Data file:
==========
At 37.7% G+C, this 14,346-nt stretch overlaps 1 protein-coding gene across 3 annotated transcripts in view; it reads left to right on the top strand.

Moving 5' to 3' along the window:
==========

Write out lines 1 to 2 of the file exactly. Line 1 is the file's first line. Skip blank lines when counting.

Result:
At 37.7% G+C, this 14,346-nt stretch overlaps 1 protein-coding gene across 3 annotated transcripts in view; it reads left to right on the top strand.

Moving 5' to 3' along the window: